A real problem deserves a better gauge
Gilbert N. Kahn is a professor of Political Science at Kean University.
The study just released by the Anti-Defamation League on anti-Semitism around the world raises many concerns about the pervasiveness and persistence of hatred toward the Jewish people almost 70 years after the death of Adolf Hitler.
The study appears to corroborate what all thinking Jews and civilized people throughout the world have feared: the anti-Israel movement — nurtured and encouraged by the widespread boycott, divestment, and sanctions (BDS) movement in Europe and now in the United States — has returned an element of acceptability to forces which foster increased anti-Semitism.
For some time the BDS movement has developed traction in Europe and to some degree in the United States, especially among university students. Anti-Semitism appears to have been repressed or quiet for several decades, except when it emerges as an expression for anti-Israel feeling. Today, encouraged even by self-hating Jews, Israel and Jews throughout the world are facing attacks, often verbal, sometimes physical. In Paris, a Jewish mother with a child in a baby carriage was attacked; in Greece, Jews were blamed for the severe economic downturn; in Hungary, the rise of that nation’s far-right Jobbik party and attacks on Jewish cemeteries have alarmed its Jewish community.
Church-based hostility against Jews persists, despite Pope Francis’s beatification of two recent popes — John XXIII and John Paul II — who did more to change the conversation of the Church toward Jews than any other Catholic leader. With Pope Francis himself now in the Holy Land, Catholics have had a number of leaders who have made considerable efforts to improve relations with Jews, more so than had been done for centuries.
This progress has not reached all leaders of the Catholic Church, nor does it counter continuing — even growing — anti-Israel feeling among mainline Protestant denominations. While their hostility is not immediately based on the “Christ-killing” theme so prevalent throughout history, it suggests an embrace of the Palestinian narrative. The problem here is that a political clash is being expressed in classic anti-Semitic terms by radical Islamists throughout the Middle East, led largely by the Iranian mullahs. These diatribes help feed anti-imperialist and anti-colonial attacks against Israel, which obtain a strong hearing in many parts of the West, especially among academics and intellectual leaders.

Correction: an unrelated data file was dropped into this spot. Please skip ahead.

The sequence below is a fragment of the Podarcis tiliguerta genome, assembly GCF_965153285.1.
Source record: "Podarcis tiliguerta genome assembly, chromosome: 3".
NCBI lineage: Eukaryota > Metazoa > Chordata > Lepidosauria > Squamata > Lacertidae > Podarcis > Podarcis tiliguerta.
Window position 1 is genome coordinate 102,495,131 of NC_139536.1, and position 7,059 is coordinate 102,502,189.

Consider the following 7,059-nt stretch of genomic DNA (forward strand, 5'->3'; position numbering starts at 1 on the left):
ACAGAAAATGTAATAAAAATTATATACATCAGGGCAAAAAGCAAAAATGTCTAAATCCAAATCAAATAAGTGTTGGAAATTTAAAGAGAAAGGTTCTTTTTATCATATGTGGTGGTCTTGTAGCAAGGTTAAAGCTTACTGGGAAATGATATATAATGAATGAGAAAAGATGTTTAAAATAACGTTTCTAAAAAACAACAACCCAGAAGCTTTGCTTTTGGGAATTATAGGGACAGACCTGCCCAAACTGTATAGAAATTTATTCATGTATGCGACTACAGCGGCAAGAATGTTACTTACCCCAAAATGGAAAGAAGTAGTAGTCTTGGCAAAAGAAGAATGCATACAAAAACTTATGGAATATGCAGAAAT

These developments justify the ADL study, which in turn has received wide coverage and created intense anxiety within some segments of the Jewish community. ADL has persistently been the leader in documenting this phenomenon. However, ADL’s work also encourages and indirectly supports those hardline elements in the Netanyahu-led Israeli government — including the prime minister himself — who link anti-Semitism and anti-Israel politics in order to justify a lukewarm approach — at best — to peace-making with its neighbors.
While one can agree or disagree with this approach, the ADL study itself is a flawed instrument to gauge global attitudes.
As Noah Feldman of Harvard Law School pointed out in a scathing attack last week in Bloomberg View, the ADL study used an outdated survey model that “stacked the deck in favor of anti-Semitic answers.” “A poll consisting of nothing but a series of anti-Semitic propositions” — as, Feldman explains, the 11-question ADL survey does — “runs the risk of becoming a cascade that the respondent will feel drawn to join”; that is, the poll itself may plant anti-Semitic ideas that weren’t there in the first place. Feldman also suggests that ADL survey is self-serving, in that it justifies continued contributions to the organization.
Anti-Semitism is certainly well and alive and probably growing, as is anti-Israel feeling; however, there is a very clear need to study and evaluate the current situation with far more accurate measures than those employed in this ADL report.